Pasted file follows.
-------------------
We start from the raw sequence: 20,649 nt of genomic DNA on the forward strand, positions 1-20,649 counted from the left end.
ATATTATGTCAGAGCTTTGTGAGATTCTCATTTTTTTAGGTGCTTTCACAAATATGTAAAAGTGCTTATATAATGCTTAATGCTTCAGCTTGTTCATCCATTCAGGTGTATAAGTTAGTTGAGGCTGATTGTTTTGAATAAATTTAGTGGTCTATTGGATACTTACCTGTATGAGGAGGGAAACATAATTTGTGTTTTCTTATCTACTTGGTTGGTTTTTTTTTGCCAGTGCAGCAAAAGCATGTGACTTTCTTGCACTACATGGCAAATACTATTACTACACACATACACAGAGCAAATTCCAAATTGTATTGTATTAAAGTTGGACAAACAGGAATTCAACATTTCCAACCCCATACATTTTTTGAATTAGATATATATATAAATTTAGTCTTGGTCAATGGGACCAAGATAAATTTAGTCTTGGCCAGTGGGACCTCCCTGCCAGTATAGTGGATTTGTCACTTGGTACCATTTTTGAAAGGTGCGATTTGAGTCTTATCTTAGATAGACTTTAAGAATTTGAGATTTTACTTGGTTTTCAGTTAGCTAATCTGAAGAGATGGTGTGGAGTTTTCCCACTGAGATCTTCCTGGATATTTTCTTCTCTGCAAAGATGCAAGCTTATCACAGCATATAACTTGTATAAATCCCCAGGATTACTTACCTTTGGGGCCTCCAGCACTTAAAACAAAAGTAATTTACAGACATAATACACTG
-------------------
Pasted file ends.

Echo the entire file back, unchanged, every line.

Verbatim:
We start from the raw sequence: 20,649 nt of genomic DNA on the forward strand, positions 1-20,649 counted from the left end.
ATATTATGTCAGAGCTTTGTGAGATTCTCATTTTTTTAGGTGCTTTCACAAATATGTAAAAGTGCTTATATAATGCTTAATGCTTCAGCTTGTTCATCCATTCAGGTGTATAAGTTAGTTGAGGCTGATTGTTTTGAATAAATTTAGTGGTCTATTGGATACTTACCTGTATGAGGAGGGAAACATAATTTGTGTTTTCTTATCTACTTGGTTGGTTTTTTTTTGCCAGTGCAGCAAAAGCATGTGACTTTCTTGCACTACATGGCAAATACTATTACTACACACATACACAGAGCAAATTCCAAATTGTATTGTATTAAAGTTGGACAAACAGGAATTCAACATTTCCAACCCCATACATTTTTTGAATTAGATATATATATAAATTTAGTCTTGGTCAATGGGACCAAGATAAATTTAGTCTTGGCCAGTGGGACCTCCCTGCCAGTATAGTGGATTTGTCACTTGGTACCATTTTTGAAAGGTGCGATTTGAGTCTTATCTTAGATAGACTTTAAGAATTTGAGATTTTACTTGGTTTTCAGTTAGCTAATCTGAAGAGATGGTGTGGAGTTTTCCCACTGAGATCTTCCTGGATATTTTCTTCTCTGCAAAGATGCAAGCTTATCACAGCATATAACTTGTATAAATCCCCAGGATTACTTACCTTTGGGGCCTCCAGCACTTAAAACAAAAGTAATTTACAGACATAATACACTG